TEHRAN, Iran (AP) — Iran's supreme leader Monday reversed a decision by President Mahmoud Ahmadinejad and ordered him to implement a law supplying natural gas to remote villages amid rising dissatisfaction with the president's performance.
In response to a request by the conservative-dominated parliament, Khamenei ordered the president to implement a law spending $1 billion from the Currency Reserve Fund to supply gas to villages after he balked for budgetary reasons.
"All legal legislation that has gone through (the required) procedures stipulated in the constitution is binding for all branches of power," Parliamentary Speaker Gholam Ali Haddad Adel quoted the supreme leader as saying in a statement.
Haddad Adel called Ahmadinejad's refusal to implement the law "surprising" and said his appeal to Khamenei was aimed at "defending the dignity of the legislature." His comments, which were broadcast live on state-run radio, prompted chants of "well done" from the chamber.
Ahmadinejad was elected in 2005 on a populist agenda promising to bring oil revenues to every family, eradicate poverty and tackle unemployment. He now faces increasing criticism for failing to meet those promises.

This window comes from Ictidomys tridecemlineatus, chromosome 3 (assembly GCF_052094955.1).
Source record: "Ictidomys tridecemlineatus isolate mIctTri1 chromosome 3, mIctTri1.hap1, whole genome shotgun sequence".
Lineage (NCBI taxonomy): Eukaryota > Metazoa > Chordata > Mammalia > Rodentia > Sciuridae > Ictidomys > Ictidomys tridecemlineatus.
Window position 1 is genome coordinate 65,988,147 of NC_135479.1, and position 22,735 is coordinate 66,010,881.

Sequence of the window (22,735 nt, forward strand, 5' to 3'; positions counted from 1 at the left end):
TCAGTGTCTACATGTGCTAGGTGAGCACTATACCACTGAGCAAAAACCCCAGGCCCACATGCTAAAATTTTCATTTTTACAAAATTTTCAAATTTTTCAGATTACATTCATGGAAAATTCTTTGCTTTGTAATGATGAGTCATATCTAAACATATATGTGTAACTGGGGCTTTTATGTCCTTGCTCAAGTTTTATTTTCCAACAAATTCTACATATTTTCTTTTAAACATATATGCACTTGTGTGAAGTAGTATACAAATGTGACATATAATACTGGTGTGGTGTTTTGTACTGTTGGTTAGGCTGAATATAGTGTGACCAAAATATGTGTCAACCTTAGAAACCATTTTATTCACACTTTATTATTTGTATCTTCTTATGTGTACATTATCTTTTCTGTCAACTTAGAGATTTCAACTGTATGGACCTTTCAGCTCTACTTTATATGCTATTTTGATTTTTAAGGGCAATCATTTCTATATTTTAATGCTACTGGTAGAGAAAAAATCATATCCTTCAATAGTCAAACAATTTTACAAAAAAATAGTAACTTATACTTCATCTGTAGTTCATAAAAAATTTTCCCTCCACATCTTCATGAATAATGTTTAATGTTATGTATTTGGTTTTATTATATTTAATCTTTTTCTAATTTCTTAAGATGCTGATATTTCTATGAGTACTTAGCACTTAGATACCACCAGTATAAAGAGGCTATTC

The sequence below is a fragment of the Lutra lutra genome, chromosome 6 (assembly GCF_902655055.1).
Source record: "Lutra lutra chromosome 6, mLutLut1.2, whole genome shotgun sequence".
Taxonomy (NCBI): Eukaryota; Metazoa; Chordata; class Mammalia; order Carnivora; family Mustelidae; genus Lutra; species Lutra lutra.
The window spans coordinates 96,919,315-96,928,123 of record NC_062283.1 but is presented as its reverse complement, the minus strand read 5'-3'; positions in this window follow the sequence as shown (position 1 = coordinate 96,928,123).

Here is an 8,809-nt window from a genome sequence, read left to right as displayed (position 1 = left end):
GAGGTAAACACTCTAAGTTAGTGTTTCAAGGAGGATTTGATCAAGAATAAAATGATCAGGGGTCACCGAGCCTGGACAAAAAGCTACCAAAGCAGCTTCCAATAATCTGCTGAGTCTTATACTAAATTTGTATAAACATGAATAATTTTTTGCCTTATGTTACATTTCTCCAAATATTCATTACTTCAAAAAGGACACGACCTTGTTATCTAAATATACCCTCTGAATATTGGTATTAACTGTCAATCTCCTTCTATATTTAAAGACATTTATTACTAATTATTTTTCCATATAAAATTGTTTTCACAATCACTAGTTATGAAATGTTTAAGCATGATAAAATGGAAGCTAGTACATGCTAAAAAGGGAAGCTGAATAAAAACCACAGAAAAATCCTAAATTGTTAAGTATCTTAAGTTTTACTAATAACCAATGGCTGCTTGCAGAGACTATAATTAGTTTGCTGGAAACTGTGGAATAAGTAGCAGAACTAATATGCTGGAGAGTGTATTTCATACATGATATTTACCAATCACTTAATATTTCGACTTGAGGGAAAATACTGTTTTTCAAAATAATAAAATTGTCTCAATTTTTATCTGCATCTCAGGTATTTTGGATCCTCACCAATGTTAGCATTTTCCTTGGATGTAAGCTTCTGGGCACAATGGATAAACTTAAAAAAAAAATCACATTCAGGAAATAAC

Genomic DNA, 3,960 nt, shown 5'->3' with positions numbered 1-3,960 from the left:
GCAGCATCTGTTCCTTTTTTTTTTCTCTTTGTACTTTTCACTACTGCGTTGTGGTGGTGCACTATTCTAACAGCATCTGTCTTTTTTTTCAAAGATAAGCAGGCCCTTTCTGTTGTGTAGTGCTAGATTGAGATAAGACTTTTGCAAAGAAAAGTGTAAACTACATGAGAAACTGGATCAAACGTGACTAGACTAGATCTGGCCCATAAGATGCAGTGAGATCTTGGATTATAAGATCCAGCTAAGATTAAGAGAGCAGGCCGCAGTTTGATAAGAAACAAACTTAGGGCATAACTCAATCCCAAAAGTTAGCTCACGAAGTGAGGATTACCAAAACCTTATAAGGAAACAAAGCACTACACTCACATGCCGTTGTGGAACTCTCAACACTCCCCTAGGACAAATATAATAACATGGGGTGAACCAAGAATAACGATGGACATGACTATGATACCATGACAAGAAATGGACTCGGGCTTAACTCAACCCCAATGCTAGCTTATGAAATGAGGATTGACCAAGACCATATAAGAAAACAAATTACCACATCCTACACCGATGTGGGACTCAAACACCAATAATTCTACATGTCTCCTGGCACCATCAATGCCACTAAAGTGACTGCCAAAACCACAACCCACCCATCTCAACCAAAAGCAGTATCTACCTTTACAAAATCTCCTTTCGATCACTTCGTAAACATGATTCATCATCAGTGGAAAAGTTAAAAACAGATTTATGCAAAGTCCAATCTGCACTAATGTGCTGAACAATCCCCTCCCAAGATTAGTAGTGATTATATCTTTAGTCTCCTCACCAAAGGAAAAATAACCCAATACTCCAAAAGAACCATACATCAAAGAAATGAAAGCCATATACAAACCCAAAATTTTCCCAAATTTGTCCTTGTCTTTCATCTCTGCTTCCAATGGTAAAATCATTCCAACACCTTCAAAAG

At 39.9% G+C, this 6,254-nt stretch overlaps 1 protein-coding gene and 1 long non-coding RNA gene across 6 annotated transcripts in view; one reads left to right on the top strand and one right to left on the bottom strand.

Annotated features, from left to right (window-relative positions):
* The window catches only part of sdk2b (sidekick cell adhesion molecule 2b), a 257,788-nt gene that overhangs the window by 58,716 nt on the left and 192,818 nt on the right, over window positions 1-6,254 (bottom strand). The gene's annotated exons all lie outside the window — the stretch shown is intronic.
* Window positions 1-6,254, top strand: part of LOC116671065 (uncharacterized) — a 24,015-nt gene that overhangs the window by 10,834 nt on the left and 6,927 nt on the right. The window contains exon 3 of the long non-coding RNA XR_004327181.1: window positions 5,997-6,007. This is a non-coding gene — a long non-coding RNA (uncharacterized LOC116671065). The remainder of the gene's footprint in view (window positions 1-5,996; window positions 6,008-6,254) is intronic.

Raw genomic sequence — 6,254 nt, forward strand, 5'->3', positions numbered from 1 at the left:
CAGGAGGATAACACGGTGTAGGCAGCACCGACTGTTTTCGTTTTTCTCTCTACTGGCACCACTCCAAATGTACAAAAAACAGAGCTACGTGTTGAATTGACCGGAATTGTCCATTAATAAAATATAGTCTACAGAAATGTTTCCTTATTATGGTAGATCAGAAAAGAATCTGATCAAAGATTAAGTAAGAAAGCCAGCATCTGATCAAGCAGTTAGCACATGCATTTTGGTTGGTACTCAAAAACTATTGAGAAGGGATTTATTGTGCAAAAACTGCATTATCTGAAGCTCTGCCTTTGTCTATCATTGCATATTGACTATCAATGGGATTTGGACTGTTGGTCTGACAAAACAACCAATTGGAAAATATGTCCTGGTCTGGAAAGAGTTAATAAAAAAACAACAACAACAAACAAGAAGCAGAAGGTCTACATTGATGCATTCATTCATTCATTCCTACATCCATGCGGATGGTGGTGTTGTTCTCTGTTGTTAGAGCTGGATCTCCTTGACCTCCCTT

"We don't want (you) to bring oil money to our table ... just restore heating gas immediately," lawmaker Valiollah Raeyat said in an open session of the parliament last week.
Iran has the second largest natural gas reservoir of the world but its supply network has been overwhelmed by high demand. Both reformists and conservatives are increasingly asking the president why Iranians are dying from the cold while sitting on the massive gas fields.
As much as 22 inches of snow fell in areas of northern and central Iran in early January, the heaviest snowfall in more than a decade. Local media have reported 64 cold-related deaths this winter and say gas cuts are to blame.
State Inspection Organization chief, Mohammad Niazi, said Monday that Ahmadinejad's administration ignored suggestions to set aside gas supplies in case of an emergency, the official IRNA news agency reported Monday.
"Earlier, (we) had warned executive officials about saving fuel but unfortunately warnings were not heeded ... there is no strategy for gas supply in the country," he said.
Ahmadinejad, who portrayed himself as a champion of the poor when he swept to power, is being challenged not only by reformers but by the same conservatives who paved the way for his victory in 2005.
Even conservatives say Ahmadinejad has concentrated too much on fiery, anti-U.S. speeches and not enough on the economy — and they have become more aggressive in calling him to account.